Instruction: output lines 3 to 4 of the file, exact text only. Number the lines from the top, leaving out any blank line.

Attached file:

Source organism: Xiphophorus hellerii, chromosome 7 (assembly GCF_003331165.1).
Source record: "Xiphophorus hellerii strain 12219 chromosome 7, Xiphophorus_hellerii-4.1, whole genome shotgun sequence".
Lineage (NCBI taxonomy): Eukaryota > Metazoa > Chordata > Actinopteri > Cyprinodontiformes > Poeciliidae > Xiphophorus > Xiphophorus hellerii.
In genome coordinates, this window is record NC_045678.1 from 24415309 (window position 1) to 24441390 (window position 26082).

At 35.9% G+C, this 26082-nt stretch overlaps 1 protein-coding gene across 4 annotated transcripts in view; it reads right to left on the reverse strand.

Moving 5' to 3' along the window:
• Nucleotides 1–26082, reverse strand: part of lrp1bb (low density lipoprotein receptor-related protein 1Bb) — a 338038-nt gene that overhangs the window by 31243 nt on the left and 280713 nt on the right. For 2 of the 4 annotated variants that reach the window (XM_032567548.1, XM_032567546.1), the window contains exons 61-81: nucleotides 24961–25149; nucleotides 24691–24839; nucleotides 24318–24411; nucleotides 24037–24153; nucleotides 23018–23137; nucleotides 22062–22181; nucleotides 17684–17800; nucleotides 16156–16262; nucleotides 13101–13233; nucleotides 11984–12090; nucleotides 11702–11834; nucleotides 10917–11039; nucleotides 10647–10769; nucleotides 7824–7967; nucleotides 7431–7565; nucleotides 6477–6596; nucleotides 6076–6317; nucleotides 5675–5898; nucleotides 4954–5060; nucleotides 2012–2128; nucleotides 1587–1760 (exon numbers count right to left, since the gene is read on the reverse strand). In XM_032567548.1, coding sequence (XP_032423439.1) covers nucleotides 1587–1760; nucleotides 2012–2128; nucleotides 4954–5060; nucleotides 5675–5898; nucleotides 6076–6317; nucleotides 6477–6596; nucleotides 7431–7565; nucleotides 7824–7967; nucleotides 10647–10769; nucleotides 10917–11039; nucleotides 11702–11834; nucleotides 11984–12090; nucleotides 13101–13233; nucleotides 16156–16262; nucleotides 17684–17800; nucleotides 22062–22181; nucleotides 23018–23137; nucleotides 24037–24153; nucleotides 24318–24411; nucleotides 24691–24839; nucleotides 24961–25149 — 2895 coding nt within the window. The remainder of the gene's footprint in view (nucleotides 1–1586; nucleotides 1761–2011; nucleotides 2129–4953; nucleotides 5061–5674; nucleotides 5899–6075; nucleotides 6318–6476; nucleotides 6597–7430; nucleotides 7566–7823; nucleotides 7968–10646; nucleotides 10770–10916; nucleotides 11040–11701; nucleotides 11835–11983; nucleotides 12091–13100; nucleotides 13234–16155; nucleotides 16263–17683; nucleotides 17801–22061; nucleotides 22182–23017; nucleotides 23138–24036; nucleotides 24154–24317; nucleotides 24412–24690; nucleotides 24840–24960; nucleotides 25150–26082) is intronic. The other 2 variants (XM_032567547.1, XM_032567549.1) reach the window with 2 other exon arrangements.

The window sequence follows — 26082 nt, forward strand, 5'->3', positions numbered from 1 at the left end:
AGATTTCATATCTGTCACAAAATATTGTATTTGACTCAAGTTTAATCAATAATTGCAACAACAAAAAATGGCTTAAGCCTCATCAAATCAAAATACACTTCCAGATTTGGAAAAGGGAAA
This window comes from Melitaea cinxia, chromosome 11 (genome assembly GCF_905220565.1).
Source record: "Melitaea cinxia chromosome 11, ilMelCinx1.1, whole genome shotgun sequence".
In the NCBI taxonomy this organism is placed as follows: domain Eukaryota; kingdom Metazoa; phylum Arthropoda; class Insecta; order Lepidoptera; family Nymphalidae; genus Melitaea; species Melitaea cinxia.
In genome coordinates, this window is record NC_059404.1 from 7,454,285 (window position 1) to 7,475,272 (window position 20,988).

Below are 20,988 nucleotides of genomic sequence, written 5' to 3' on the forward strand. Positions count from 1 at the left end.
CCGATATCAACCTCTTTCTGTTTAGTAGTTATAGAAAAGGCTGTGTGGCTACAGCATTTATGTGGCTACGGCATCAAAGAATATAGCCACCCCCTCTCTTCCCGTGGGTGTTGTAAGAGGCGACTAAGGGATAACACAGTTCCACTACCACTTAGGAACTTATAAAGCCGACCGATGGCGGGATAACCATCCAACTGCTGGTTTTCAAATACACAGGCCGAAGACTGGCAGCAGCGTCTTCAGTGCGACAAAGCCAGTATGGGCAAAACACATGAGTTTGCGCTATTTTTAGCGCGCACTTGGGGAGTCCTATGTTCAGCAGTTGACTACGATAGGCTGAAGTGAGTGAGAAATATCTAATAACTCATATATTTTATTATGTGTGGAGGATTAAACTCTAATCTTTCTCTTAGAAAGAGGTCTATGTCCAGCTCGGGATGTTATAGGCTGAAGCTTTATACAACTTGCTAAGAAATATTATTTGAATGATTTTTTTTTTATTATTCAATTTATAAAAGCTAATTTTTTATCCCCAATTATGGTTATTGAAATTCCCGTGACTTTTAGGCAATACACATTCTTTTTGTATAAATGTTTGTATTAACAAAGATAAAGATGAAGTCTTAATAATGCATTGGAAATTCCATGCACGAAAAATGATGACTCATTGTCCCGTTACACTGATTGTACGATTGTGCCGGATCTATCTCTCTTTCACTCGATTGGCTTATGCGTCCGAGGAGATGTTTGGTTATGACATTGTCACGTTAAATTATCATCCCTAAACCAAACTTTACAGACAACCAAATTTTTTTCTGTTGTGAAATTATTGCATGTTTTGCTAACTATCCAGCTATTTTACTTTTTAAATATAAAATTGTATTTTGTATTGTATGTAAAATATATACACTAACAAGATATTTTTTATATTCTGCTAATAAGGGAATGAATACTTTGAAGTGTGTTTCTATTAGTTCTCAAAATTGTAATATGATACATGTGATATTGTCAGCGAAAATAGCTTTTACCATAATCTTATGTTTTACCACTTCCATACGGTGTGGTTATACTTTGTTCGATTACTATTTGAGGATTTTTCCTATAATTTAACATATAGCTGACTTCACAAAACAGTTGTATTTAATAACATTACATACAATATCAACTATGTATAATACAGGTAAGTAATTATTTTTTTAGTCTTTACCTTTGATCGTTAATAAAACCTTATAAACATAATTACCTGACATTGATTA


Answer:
Lineage (NCBI taxonomy): Eukaryota > Metazoa > Chordata > Actinopteri > Cyprinodontiformes > Poeciliidae > Xiphophorus > Xiphophorus hellerii.
In genome coordinates, this window is record NC_045678.1 from 24415309 (window position 1) to 24441390 (window position 26082).